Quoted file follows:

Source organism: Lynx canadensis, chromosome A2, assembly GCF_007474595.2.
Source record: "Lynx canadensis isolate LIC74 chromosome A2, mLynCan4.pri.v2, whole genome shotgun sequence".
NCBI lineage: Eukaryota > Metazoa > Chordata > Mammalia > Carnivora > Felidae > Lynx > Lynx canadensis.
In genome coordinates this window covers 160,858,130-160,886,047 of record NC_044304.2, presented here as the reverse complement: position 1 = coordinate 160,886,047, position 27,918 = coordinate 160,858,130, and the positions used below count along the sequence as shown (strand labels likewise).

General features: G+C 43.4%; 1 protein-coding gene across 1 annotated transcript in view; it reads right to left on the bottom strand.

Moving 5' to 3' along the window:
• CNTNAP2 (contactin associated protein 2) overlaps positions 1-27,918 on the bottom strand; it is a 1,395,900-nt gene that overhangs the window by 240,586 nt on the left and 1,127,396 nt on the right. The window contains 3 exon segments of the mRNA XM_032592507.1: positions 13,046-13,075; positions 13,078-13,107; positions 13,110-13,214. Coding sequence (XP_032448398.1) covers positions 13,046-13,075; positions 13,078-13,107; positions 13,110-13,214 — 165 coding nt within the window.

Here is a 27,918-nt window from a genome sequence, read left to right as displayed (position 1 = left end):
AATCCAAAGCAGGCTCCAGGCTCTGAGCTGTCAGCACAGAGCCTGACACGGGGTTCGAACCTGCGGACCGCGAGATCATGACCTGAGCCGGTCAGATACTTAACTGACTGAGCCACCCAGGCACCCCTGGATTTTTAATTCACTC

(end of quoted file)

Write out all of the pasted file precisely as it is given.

Source organism: Lynx canadensis, chromosome A2, assembly GCF_007474595.2.
Source record: "Lynx canadensis isolate LIC74 chromosome A2, mLynCan4.pri.v2, whole genome shotgun sequence".
NCBI lineage: Eukaryota > Metazoa > Chordata > Mammalia > Carnivora > Felidae > Lynx > Lynx canadensis.
In genome coordinates this window covers 160,858,130-160,886,047 of record NC_044304.2, presented here as the reverse complement: position 1 = coordinate 160,886,047, position 27,918 = coordinate 160,858,130, and the positions used below count along the sequence as shown (strand labels likewise).

General features: G+C 43.4%; 1 protein-coding gene across 1 annotated transcript in view; it reads right to left on the bottom strand.

Moving 5' to 3' along the window:
• CNTNAP2 (contactin associated protein 2) overlaps positions 1-27,918 on the bottom strand; it is a 1,395,900-nt gene that overhangs the window by 240,586 nt on the left and 1,127,396 nt on the right. The window contains 3 exon segments of the mRNA XM_032592507.1: positions 13,046-13,075; positions 13,078-13,107; positions 13,110-13,214. Coding sequence (XP_032448398.1) covers positions 13,046-13,075; positions 13,078-13,107; positions 13,110-13,214 — 165 coding nt within the window.

Here is a 27,918-nt window from a genome sequence, read left to right as displayed (position 1 = left end):
AATCCAAAGCAGGCTCCAGGCTCTGAGCTGTCAGCACAGAGCCTGACACGGGGTTCGAACCTGCGGACCGCGAGATCATGACCTGAGCCGGTCAGATACTTAACTGACTGAGCCACCCAGGCACCCCTGGATTTTTAATTCACTC